Ben Chasny and Sir Richard
Bishop: The Subterranean
Chasny, Corsano, and Bishop raging onstage with Rangda. Photo by Joe Mabel
One of the most exciting developments in music—guitar or otherwise—over the last decade has been the rise of the American free-rock underground. Loosely linked through the web and a network of small independent labels, clubs, and show promoters that take their inspiration from the punk and post-punk movements of the ’70s and ’80s, this experimental movement is a fluid and inclusive environment that defies classification. And Ben Chasny and Sir Richard Bishop are two of the most daring and respected instrumentalists working within its gloriously loose parameters.
Though they currently perform together with powerhouse improvisational drummer Chris Corsano in the underground supergroup Rangda, Chasny and Bishop have played relentlessly as solo artists and band members.
Along with his brother Alan, Bishop led the bewilderingly creative and prolific Sun City Girls—a fast moving target of a band that stirred up a ramshackle brew of free jazz, noise rock, psychedelia, and twisted Gypsy virtuosity that mowed down live audiences in performance. More recently, he crafted several albums on his own that interpret, among other things, Middle Eastern traditional and pop music through a mutated Django-meets-Quicksilver Messenger Service guitar delivery.
Chasny, meanwhile, leapt into the fast-moving underground stream via membership in the San Francisco-based high-energy combo Comets on Fire and his Six Organs of Admittance project—a constantly evolving vehicle for his delicate and fiery fingerstyle acoustic work and visceral electric playing that unites everything from folk-rock to lo-fi organic ambiance and ecstatic freestyle noise assaults. Both Bishop and Chasny see the electric guitar as limitless in the hands of those willing to get out of their comfort zone. And as their improvisations and more structured material with Rangda attest, they are fearless in stretching the constraints of a song and the relatively simple guitar, effect, and amplifier rigs they use. Indeed, players seeking enlightenment about how to make the guitar a more emotive tool with their own two hands need look no further than Rangda.
“I think it helps to listen to players that use the entire guitar,” says Chasny about unlocking untapped potential in a 6-string. “People like Keith Rowe and Donald Miller open up the entire sonic palette of the guitar with tools and make you realize how many possibilities there are. You can do anything from the cleanest folk strum to extreme prepared stuff. And there is also a dynamic in there that allows you to explore subtleties within a single bent note— like Richard Thompson’s playing, for instance.” Bishop is even more adamant about stretching technique and working outside the bounds of what’s comfortable. And though a listen to any one of his recent solo works will reveal that Bishop is capable of incredibly technical playing— from precision staccato picking to frenzied multiple-octave scale runs—he regards technique for the sake of technique and the quest for perfect tone as dead ends.
“You always hear about specific players and their search for the perfect tone,” says Bishop, reflecting on the obsessive tendencies of some guitarists. “So what happens when they find that ultimate tone? Is that it? When it comes to technique, a similar problem rears its head. It doesn’t matter how much technique anybody has. There are thousands of players out there who have mastered the fretboard inside and out. They can play every chord a 100 different ways and with every possible fingering. They’ve mastered every scale and mode known to man, and their fingers can stretch from here to the moon. That doesn’t mean they are going to play anything new or challenging or different.”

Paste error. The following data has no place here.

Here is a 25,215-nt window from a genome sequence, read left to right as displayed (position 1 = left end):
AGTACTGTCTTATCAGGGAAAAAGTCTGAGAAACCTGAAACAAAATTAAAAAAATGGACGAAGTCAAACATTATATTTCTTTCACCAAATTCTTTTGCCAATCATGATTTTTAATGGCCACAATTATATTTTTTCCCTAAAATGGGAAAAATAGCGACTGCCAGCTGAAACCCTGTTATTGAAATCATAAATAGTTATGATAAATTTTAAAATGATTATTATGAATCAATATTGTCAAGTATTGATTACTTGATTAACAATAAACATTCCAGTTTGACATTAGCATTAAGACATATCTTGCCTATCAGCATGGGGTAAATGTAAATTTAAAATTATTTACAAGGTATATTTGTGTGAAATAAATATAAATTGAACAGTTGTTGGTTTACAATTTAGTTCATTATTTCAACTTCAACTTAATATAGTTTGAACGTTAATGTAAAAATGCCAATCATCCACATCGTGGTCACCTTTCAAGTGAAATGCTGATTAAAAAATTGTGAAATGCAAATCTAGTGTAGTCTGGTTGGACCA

Chasny and Bishop are avid listeners and students of music—esoteric and otherwise. Bishop and his brother Alan participate in running Sublime Frequencies, a record label that specializes in unearthing obscure ethnic music that includes everything from Egyptian guitar heroes to East Asian pop radio broadcasts. But while they’ll readily rattle off lists of influences from Jimi Hendrix, Sonny Sharrock, Donovan, and Jimmy Page to the keyboard playing and sax work of Marshall Allen and John Coltrane, Chasny and Bishop both find value in a clean slate.
“The most important element in my playing now is keeping my mind clear and ready for anything,” says Chasny. “The clearer my mind, the better I am able to improvise. If my mind is focused on something else, I tend to fall back on patterns or sleepwalk my way through a set.”
Bishop echoes those sentiments, applying them not only to performance, but also to his most ordinary interactions with the instrument. “There was a point early on when I made a conscious decision to avoid teachers and lessons, and stop trying to play like my favorite guitar players. That led to a personalized approach and resulted in a lot of experimentation and freeform playing. It wasn’t pretty at first, but it was a major turning point for me. Now I have a revelatory experience with the guitar every time I pick it up. Each day, I’ll just start playing something and create a three- to five-minute piece without any preconceived plan or desired outcome. Doing this instantly forces me into a creative situation, and the end result is always a surprise.”
Ben Chasny’s Gearbox
Fender Telecaster Custom, K. Yairi orchestra-style acoustic with a cutaway
Fender Twin Reverb
Boss DS-1 Distortion
Sir Richard Bishop’s Gearbox
1960 Gibson ES-330, Dell’Arte Dark Eyes Selmer-style acoustic
Various Fender and Vox tube amps
Boss RC-20XL Loop Station, Line 6 Verbzilla